Over in neighboring Massachusetts, former Red Sox pitcher Curt Schilling may or may not run in the special election resulting from the passing of Sen. Ted Kennedy. In this case, we believe he ultimately won't run for two reasons: he really likes to spend time with his family, and he's wrapped up in his computer game business. Another significant factor is that the "Democrat-Media Complex" (as Andrew Breitbart calls it) will use "opposition research" of any kind to undermine his bid (e.g., the Washington Post is trying of all things to use an irrelevant, 20-year-old term paper to damage the campaign of a candidate for Virginia governor).
Schilling, a registered independent who also claims to have voted for Clinton in addition to his support for Bush and McCain, would likely be choice of virtually all the state Republications. Whether an independent candidate can run on the Republican ballot--or other related minutia of Massachusetts election law--remains to be determined. Although there will be other Republican candidates, the likelihood is that the party organization and rank-and-file will quickly coalesce around a Schilling candidacy--if there is one.
In a year when everyone is fed up with out-of-touch career politicians, you would have to concede that Schilling is a viable candidate. With runaway federal and state spending and millions of Americans jobless, isn't it time for a citizen legislator--rather than your typical pandering government functionary?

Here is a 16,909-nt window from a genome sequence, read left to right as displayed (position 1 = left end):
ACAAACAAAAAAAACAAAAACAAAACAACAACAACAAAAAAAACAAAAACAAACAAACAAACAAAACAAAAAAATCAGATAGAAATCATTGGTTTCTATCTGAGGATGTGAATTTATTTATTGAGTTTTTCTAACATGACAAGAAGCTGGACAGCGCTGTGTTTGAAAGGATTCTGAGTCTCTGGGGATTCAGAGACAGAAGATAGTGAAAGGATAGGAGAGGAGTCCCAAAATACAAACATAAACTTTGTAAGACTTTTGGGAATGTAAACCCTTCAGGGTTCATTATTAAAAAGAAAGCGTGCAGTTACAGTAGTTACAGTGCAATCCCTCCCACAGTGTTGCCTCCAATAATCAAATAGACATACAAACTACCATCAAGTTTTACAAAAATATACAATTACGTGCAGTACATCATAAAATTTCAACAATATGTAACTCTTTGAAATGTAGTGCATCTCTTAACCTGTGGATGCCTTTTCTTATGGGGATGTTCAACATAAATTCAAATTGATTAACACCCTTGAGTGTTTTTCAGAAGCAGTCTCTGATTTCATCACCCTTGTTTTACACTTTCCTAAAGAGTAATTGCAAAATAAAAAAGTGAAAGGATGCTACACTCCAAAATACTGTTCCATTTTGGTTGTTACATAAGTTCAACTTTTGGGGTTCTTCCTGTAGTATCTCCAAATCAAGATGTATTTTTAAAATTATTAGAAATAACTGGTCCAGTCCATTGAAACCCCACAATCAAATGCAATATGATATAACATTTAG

He would also prevent the election from becoming a walkover for the Democrats after what will nonetheless probably be their contentious primary.
On his blog, Schilling says he would only serve for one term, but does that mean just the final three years of Sen. Kennedy's term, or a full six years after that? The latter seems to make more sense; otherwise why bother mounting a campaign.
The World Series hero has a number of things going for him: 100% name recognition, personal wealth, the ability to raise massive campaign funds and garner strong support from the national party, a rather loquacious demeanor (which can sometimes be polarizing), and the fact that there is only three weeks between the primary and the general election in January.
And To those who would say Schilling isn't qualified, how do you explain Obama or Al Franken?
Yes, he will have to field a barrage of questions about his support for President Bush from a hostile Boston media. But he might tell the voters that as an independent, he takes each issue on its own merits. Like many, he can say that he became disillusioned with Bush on spending, that generally he is conservative on fiscal issues, but more moderate on some social issues (hence his support for Sen. McCain in the 2008 election), and that like McCain he will put country and state rather than party first.
Consider that whoever emerges on the Democrat side will be a tired, double-talking career politician with no real background in the private sector, Schilling could have the winning formula.
Ultimately we believe he will decline to throw his cap into the ring, but time will tell.
Update: Former congressman Joe Kennedy, Ted's nephew and BFF of Venezuela's dictator Hugo Chavez, says he's not running, which as the Boston Herald says, is "expected draw candidates-in-waiting out from the wings." Will this development push Schilling forward?